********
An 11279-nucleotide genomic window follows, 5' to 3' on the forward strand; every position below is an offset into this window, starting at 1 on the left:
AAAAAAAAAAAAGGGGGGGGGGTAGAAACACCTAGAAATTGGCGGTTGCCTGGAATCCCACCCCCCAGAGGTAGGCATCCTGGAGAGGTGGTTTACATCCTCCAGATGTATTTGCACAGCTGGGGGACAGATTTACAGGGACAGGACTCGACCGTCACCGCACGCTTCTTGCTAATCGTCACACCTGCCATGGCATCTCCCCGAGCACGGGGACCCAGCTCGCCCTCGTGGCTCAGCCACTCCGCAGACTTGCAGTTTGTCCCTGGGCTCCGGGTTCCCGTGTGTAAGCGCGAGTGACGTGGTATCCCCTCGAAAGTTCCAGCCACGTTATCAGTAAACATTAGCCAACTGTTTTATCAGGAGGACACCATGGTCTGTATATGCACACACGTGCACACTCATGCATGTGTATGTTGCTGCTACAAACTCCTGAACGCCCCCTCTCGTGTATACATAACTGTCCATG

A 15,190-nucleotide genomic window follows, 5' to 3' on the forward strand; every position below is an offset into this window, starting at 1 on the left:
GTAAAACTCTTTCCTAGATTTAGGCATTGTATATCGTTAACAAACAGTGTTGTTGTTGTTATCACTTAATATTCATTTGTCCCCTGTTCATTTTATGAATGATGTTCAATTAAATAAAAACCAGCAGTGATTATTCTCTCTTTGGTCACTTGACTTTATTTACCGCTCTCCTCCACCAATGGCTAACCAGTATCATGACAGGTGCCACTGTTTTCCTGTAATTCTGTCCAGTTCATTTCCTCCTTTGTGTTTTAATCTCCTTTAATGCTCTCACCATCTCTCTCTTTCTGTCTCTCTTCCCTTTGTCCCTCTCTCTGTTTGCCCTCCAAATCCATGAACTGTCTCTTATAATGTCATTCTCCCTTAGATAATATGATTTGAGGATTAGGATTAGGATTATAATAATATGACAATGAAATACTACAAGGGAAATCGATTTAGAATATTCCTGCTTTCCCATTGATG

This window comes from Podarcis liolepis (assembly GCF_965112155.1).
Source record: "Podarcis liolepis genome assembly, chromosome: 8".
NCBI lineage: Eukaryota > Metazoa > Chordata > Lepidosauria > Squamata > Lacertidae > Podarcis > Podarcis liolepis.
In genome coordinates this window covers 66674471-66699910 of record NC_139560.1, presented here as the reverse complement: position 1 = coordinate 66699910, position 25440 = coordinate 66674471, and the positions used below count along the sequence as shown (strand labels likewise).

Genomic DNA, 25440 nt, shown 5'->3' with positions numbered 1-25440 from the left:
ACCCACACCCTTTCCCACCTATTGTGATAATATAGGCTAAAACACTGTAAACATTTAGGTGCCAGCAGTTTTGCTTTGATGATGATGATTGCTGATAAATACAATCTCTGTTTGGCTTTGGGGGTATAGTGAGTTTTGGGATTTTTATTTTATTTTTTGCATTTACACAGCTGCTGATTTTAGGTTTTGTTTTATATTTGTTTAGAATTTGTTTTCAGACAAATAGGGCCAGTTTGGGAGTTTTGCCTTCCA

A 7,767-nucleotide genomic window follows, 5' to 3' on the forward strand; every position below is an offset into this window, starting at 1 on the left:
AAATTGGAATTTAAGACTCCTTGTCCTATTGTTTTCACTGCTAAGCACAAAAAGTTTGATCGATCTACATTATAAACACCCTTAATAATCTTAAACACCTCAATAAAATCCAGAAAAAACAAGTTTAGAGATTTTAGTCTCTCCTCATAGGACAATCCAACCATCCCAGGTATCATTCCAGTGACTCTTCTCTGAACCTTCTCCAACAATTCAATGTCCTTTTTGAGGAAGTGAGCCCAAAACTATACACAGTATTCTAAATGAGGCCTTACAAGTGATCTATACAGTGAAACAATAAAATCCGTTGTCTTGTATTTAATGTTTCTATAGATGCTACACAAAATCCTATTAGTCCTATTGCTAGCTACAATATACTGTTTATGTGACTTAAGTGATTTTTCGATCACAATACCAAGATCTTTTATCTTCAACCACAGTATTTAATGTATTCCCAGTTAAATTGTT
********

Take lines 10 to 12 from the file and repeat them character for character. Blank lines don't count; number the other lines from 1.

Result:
ACCCACACCCTTTCCCACCTATTGTGATAATATAGGCTAAAACACTGTAAACATTTAGGTGCCAGCAGTTTTGCTTTGATGATGATGATTGCTGATAAATACAATCTCTGTTTGGCTTTGGGGGTATAGTGAGTTTTGGGATTTTTATTTTATTTTTTGCATTTACACAGCTGCTGATTTTAGGTTTTGTTTTATATTTGTTTAGAATTTGTTTTCAGACAAATAGGGCCAGTTTGGGAGTTTTGCCTTCCA

A 7,767-nucleotide genomic window follows, 5' to 3' on the forward strand; every position below is an offset into this window, starting at 1 on the left:
AAATTGGAATTTAAGACTCCTTGTCCTATTGTTTTCACTGCTAAGCACAAAAAGTTTGATCGATCTACATTATAAACACCCTTAATAATCTTAAACACCTCAATAAAATCCAGAAAAAACAAGTTTAGAGATTTTAGTCTCTCCTCATAGGACAATCCAACCATCCCAGGTATCATTCCAGTGACTCTTCTCTGAACCTTCTCCAACAATTCAATGTCCTTTTTGAGGAAGTGAGCCCAAAACTATACACAGTATTCTAAATGAGGCCTTACAAGTGATCTATACAGTGAAACAATAAAATCCGTTGTCTTGTATTTAATGTTTCTATAGATGCTACACAAAATCCTATTAGTCCTATTGCTAGCTACAATATACTGTTTATGTGACTTAAGTGATTTTTCGATCACAATACCAAGATCTTTTATCTTCAACCACAGTATTTAATGTATTCCCAGTTAAATTGTT